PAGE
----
Necrotizing sialometaplasia is a rare, benign, self-limiting, reactive inflammatory disorder of the salivary gland tissue that clinically mimics a malignancy. Necrotizing sialometapalsia was first clinically reported by Abrams in 1973. The etiology is unknown and controversial. Some attribute its formation due to chronic smoking [1]. Some authors attribute the cause to local trauma from the injection site during infiltration anesthesia in the vicinity of the hard palate before performing a dental extraction procedure. The adrenaline in local anesthetic causes localized vasoconstriction and ischemia, which results in its formation. [2] Trauma from intubation procedure for general anesthesia also can result in necrotizing sialometaplasia, bulimia nervosa, an eating disorder with marked binge eating followed by purging [3,4]. Gatti A et al. described a necrotizing sialometaplasia caused by excessive use of the nonsteroidal anti-inflammatory drug Flurbiprofen oral spray that contained alcohol six times once a day for five weeks for prevention of sore throat [5]. Senapati S et al. reported its occurrence due to immune-mediated vasculitis such as granulomatosis with polyangiitis Wegener’s disease [6]. Trauma from the use of dentures, consumption of alcohol, and habit of tobacco use were also considered predisposing factors for necrotizing sialometaplasia. The most predominant site of occurrence was the hard palate region, where there is abundant minor salivary gland tissue. Lesions were also reported on the retromolar trigone, lip, hypopharynx, and tonsillar pillar. Usually, the lesions appear unilaterally. Kandula S et al. (2016) reported a bilateral occurrence of the lesion on the hard palate [7]. The lesion initially starts as an erythematous nodule or swelling, which breaks and transforms into an ulcer with a necrotic base. The patient gives a history of rapid onset, usually a day or two, but complaints of pain in the region. The clinical differential diagnosis includes soft palate subacute necrotizing sialadenitis (SANS), mucormycosis, squamous cell carcinoma, mucoepidermoid carcinoma, adenoid cystic carcinoma, and Warthin’s tumour. Soft palate subacute necrotizing sialadenitis involves the soft palate, uvula, ventral surface of the tongue, buccal mucosa, and lip. Necrotizing sialometaplasia can affect major salivary glands, the nasal cavity, the maxillary sinus, and the larynx. Necrotizing sialometaplasia can induce the squamous metaplastic transformation in acinar cells, but subacute necrotizing sialadenitis of the soft palate does not [8]. Mucormycosis can clinically present as a necrotic ulcer on the hard palate but usually occurs in patients with uncontrolled diabetes mellitus or long-term antibiotic, steroid, or antifungal therapy. The patient who reported to our department was not a diabetic and was not under any of the above medications, which can compromise the immune system in the long term. Traumatic ulcerative granuloma with stromal eosinophilia (TUGSE) usually occurs on the tongue following the onset of trauma. The patient, in our case, reported no history of any episodes of trauma. The ulcers caused by minor salivary gland tumors such as squamous cell carcinoma, mucoepidermoid carcinoma, and adenoid cystic carcinoma, and Warthin’s tumour usually have an indurated base, tender on palpation and often cause erosive changes on the underlying bone, which did not occur in our case. Cancrum oris (noma) also clinically occurs as an ulcer initially as a gangrenous ulcer on the gingiva, labial mucosa, and hard palate that rapidly spreads with extensive tissue destruction causing extensive facial disfigurement in severely malnourished patients, which was not seen in our case. Immunohistochemical stain helps identify residual myoepithelial cells, as demonstrated by calponin, smooth muscle actin and cytokeratin-7 expression in necrotizing sialometaplasia [9]. Leite M et al. advocated using low-level laser therapy or photobiomodulation to treat necrotizing sialometaplasia [10].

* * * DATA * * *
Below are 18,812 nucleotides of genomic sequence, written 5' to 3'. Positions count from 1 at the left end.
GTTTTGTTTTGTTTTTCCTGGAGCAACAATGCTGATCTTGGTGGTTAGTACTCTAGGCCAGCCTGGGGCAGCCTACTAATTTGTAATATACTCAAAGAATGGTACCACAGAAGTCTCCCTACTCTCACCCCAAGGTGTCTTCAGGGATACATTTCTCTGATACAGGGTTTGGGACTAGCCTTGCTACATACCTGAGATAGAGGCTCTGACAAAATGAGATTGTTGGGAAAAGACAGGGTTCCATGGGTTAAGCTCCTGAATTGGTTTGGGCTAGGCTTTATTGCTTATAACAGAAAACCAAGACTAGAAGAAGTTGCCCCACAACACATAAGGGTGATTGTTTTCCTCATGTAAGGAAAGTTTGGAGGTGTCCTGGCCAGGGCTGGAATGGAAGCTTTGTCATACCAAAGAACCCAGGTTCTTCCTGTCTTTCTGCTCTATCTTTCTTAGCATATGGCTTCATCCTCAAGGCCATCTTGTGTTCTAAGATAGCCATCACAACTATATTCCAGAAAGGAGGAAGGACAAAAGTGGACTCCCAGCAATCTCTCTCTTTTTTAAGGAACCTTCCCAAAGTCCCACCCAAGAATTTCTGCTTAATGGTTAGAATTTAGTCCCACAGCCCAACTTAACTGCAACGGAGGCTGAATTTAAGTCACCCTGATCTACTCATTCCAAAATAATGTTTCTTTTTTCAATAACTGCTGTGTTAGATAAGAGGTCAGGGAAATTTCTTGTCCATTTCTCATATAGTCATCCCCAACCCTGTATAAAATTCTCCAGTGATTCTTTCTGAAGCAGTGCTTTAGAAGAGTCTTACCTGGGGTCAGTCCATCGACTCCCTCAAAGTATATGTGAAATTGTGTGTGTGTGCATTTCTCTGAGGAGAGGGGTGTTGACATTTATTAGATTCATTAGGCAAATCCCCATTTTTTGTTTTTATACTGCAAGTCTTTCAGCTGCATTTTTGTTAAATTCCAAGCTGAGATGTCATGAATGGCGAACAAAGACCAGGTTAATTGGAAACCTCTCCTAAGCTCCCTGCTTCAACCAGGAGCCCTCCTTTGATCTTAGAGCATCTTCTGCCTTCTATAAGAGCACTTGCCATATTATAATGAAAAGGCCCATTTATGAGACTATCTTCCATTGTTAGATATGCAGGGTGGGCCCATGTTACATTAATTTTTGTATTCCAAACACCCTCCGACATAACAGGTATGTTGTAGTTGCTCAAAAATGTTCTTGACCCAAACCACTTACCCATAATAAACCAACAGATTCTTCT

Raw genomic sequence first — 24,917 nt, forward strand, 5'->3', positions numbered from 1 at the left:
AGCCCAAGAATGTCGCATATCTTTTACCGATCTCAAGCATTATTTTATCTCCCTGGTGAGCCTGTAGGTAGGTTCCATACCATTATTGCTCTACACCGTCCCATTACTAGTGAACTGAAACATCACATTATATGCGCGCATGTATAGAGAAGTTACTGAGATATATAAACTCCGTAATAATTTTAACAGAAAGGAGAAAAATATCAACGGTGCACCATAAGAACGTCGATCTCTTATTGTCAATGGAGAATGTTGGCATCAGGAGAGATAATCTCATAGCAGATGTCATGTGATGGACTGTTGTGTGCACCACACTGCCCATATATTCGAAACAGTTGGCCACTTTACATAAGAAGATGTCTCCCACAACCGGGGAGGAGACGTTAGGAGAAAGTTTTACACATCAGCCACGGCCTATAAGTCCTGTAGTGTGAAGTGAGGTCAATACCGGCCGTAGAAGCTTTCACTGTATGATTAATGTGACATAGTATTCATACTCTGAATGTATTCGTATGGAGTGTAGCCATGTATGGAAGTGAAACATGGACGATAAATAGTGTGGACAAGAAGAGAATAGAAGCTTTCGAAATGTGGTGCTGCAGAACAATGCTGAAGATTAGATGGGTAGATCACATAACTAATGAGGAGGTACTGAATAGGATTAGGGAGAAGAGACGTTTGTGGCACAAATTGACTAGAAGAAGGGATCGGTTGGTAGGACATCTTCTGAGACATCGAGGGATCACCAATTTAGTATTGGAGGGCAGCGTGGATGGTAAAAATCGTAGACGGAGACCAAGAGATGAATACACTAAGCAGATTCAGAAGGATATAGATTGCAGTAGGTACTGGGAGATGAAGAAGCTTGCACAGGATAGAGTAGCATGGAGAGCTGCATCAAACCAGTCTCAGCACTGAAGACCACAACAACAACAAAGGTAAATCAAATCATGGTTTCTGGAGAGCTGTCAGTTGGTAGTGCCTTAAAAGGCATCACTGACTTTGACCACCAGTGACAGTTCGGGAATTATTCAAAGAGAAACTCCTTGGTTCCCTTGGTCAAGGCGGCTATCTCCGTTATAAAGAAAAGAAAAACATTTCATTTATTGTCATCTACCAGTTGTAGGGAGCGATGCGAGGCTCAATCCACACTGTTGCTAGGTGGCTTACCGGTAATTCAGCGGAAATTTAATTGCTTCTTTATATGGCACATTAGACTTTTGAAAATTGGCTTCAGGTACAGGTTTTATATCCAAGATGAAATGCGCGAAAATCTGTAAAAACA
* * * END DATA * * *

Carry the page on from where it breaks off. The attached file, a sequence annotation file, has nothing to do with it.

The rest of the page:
Strength: This was the first case reported in Salem district. Necrotizing sialometaplasia was diagnosed by clinical history and radiological evaluation by the latest maxillofacial cone beam computed tomography imaging (Carestream CS9600 CBCT machine). The cone beam computed tomography has a good submillimeter resolution of about 0.125 mm slice thickness, which helps to provide a clear picture of the anatomic area of interest and a low radiation dose of only (1025 μSv) when compared to computed tomography. The timely and correct diagnosis with the advent of radiological evaluation by the latest advancement in maxillofacial radiology (cone beam computed tomography) by oral medicine specialists prevented unwanted biopsies or surgical procedures in this case. 

The healing time was also rapid, within a short period of about three days, unlike the 4-8 weeks reported in literature also aided in the prevention of performing an unnecessary biopsy or surgical procedures on the patient.

Limitation: Special immunohistochemical staining for demonstrating residual myoepithelial cells was not done in this case.

Patient Perspective: The patient was alleviated from cancerophobia, as he had the habit of chronic smoking in the form of bidi. Also, unwanted biopsy and surgical procedures were prevented in the patient by early prompt diagnosis by oral medicine experts.

Conclusions

Thorough knowledge and understanding of the controversial etiologies for necrotizing sialometaplasia are essential for oral physicians. The diagnosis of necrotizing sialometaplasia is challenging for oral physicians. Increased awareness is needed for oral physicians to diagnose necrotizing sialometaplasia, which is usually a self-limiting disorder and heals by itself without any treatment. The importance of oral medicine specialists in diagnosing necrotizing sialometaplasia helps to overcome cancerophobia and unnecessary anxiety elicited in the patient. Unwanted biopsy or surgical procedures also can be prevented by the proper diagnosis of necrotizing sialometaplasia. Patients affected by necrotizing sialometaplasia must be educated about the harmful effects of tobacco, and more awareness program on tobacco cessation is essential for creating awareness and prevention of such harmful habits of tobacco among the public.